At the corners, tie the stirrups to the 45 degree horizontal rebar using cable ties.
First put in place the Big U stirrups. Then tie in place the Big L stirrups.
Note that even at the corners it is the position of the vertical rebar (that will go up into the walls) that determines the position of the stirrup assemblies.
In practice you will do most of your work from one side of the corner and incrementally form the corners. The important thing is to ensure you never snooker yourself such that you cannot get access to do the tying.
Put in place bent corner pieces
Thread the corner pieces through the variants of the stirrup assemblies used at the corners.
On the inside of the curve use cable ties to attach them such that they are in the right places to mate up with the horizontal rebar that is not yet added. This uses a few extra cable ties but it is worth it to hold the corners together. The positions for the horizontal rebar can be found from the orthogonal stirrup assemblies on each side of the corner.
The corner pieces on the outside will not span the full complement of angled stirrup assemblies. You will find it easier to add these after the horizontal rebar has been added to the trench.
Add diagonal straight rebar across corner
There will be some offcut pieces of 3/4" and 5/8" rebar from the cutting process (see later) and it is an added bonus to fit these at 45 degrees across the corners. It all helps with the strength of the foundations.
Use #6 rebar of lengths 8', 6'2", 5', and 3' 2-1/4" at the bottom. Use #5 rebar of lengths 8', 6'2", 5', and 3' 2-1/4" at the middle. Lay them into the U tails of the stirrup assemblies and you only need to cable tie them in a couple of places to keep them in place.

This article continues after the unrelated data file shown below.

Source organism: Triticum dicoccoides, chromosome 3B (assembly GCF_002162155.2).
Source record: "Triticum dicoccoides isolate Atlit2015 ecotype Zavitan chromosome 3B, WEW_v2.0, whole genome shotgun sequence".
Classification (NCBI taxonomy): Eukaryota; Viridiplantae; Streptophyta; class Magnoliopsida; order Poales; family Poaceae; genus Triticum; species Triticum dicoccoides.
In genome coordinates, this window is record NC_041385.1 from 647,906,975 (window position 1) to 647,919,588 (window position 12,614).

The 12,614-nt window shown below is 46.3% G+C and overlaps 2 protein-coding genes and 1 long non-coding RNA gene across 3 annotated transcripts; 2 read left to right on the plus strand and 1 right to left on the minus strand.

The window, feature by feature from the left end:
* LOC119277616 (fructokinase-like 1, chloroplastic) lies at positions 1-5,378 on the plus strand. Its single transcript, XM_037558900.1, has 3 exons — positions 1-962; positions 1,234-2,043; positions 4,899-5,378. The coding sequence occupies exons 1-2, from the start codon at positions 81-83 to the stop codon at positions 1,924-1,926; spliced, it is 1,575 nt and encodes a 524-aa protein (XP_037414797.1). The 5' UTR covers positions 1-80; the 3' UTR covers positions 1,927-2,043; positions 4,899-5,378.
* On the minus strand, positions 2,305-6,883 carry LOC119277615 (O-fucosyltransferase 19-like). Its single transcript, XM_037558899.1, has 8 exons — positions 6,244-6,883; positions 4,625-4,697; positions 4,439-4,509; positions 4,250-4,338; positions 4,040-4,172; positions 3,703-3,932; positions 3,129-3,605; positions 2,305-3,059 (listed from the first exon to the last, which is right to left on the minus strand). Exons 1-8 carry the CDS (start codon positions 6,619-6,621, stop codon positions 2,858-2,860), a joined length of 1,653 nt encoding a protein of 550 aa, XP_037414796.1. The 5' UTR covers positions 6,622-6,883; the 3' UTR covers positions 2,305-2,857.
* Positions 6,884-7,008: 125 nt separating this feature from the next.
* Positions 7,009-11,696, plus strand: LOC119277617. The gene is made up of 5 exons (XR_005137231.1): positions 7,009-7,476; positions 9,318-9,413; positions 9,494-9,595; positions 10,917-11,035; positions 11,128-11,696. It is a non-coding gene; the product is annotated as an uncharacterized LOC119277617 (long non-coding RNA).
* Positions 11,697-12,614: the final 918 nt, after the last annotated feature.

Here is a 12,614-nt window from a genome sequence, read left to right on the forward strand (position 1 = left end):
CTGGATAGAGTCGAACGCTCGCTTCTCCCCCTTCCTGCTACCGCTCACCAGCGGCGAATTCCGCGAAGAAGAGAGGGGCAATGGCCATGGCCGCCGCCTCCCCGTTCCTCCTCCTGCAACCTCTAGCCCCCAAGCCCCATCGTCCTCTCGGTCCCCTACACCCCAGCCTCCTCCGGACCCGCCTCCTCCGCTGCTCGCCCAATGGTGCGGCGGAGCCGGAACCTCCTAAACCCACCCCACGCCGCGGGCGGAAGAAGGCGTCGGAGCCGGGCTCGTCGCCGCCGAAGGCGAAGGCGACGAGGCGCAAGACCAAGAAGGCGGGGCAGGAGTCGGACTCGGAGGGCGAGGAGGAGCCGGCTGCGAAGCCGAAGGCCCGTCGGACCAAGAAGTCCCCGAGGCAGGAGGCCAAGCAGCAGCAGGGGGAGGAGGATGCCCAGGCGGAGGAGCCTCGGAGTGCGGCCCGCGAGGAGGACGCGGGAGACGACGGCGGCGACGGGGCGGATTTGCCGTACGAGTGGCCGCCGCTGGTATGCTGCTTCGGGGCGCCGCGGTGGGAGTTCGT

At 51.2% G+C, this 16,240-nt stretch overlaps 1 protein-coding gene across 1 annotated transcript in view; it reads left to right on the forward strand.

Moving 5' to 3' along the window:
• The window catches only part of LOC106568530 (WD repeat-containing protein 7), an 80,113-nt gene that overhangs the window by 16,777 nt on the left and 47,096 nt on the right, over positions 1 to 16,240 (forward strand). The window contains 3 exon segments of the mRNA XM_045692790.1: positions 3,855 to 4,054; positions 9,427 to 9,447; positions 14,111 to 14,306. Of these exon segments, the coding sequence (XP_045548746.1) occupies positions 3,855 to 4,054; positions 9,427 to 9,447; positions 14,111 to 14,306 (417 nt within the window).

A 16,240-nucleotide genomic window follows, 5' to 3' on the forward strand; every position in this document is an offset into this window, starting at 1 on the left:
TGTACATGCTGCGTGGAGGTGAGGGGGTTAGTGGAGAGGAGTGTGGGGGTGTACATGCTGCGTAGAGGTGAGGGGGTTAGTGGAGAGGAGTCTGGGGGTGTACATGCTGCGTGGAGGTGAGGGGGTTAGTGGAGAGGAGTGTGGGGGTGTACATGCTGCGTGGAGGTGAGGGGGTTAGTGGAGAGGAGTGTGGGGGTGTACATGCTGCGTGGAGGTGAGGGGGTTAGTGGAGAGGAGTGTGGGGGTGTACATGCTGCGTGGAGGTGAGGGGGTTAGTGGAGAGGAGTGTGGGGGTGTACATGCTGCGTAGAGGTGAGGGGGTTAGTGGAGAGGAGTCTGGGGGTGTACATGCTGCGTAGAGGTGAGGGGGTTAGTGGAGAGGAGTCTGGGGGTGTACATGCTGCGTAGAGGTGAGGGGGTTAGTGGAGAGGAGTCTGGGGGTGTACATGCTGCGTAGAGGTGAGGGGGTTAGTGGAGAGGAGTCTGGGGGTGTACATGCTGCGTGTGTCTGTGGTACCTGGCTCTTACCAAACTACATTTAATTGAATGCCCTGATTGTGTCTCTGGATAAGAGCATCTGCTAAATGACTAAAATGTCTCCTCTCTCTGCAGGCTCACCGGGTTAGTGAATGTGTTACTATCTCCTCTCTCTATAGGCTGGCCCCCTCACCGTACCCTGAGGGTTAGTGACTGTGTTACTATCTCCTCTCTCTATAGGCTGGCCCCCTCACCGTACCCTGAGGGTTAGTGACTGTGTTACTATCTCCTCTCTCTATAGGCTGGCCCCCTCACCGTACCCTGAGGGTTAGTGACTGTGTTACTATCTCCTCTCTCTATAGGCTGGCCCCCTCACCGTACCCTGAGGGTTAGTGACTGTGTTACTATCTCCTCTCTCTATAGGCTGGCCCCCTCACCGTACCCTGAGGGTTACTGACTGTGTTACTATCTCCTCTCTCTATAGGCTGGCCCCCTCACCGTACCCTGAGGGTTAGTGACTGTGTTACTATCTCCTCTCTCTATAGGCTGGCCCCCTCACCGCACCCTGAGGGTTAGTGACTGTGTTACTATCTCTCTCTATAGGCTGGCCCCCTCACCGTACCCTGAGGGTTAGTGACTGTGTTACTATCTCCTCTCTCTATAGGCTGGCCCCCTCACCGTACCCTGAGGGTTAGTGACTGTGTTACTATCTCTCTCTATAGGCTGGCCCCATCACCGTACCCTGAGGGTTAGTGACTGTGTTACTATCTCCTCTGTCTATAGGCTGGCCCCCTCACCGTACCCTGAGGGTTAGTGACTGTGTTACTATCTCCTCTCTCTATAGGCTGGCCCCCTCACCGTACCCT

Add Big Horizontal at 45 degrees
As a final step on the corner add a horizontal big horizontal stirrup at 45 degrees on the corner just for good measure.
First orthogonal stirrup assembly
The last piece of what it designated the corner assembly is the first stirrup assembly that is orthogonal in the trench that you will be doing next. It is important to get this stirrup assembly in exactly the right place as all other stirrup assemblies will be set relative to this.
The stirrup assemblies are positioned such that on the stirrup assembly the rebar center of the top edge rebar that goes against the vertical is on the "horizontal" edge of the 1/2" marker tape. This is to make sure the vertical rebar added later will be in the correct position. Use a straight wood stick with an 8" spacer on the end between the marker tape on the slab and the marker tape on the outside form-a-drain to see where the vertical rebar will be. Use a spirit level to get the bottom of the stirrup assembly in the right place. Once the first stirrup assembly is in the right place you can at least on the inside edge fix it by cable tying it to the horizontal corner bent pieces. Fixing the outside edge will have to wait until the first horizontal rebar has been fitted and tied to the corner.
The corner assemblies should now form a stable "corner-stone" that can help hold everything in place.
General notes on methodology
Once you have done the first corner and the first set of horizontal rebar then you can increment on from there along the trench and then other trenches. The important thing is to make sure you never snooker yourself.
You can add the complete set of stirrup assemblies along the trench before you implement the corner on the other end. To do this you will have to have the bottom horizontal rebar positioned relative to the 45 degrees corner straights so you have something to tie the bottom of the stirrup assemblies to. Note that you cannot permanently tie the horizontal rebar at the corners unless you have the corner pieces rested in place.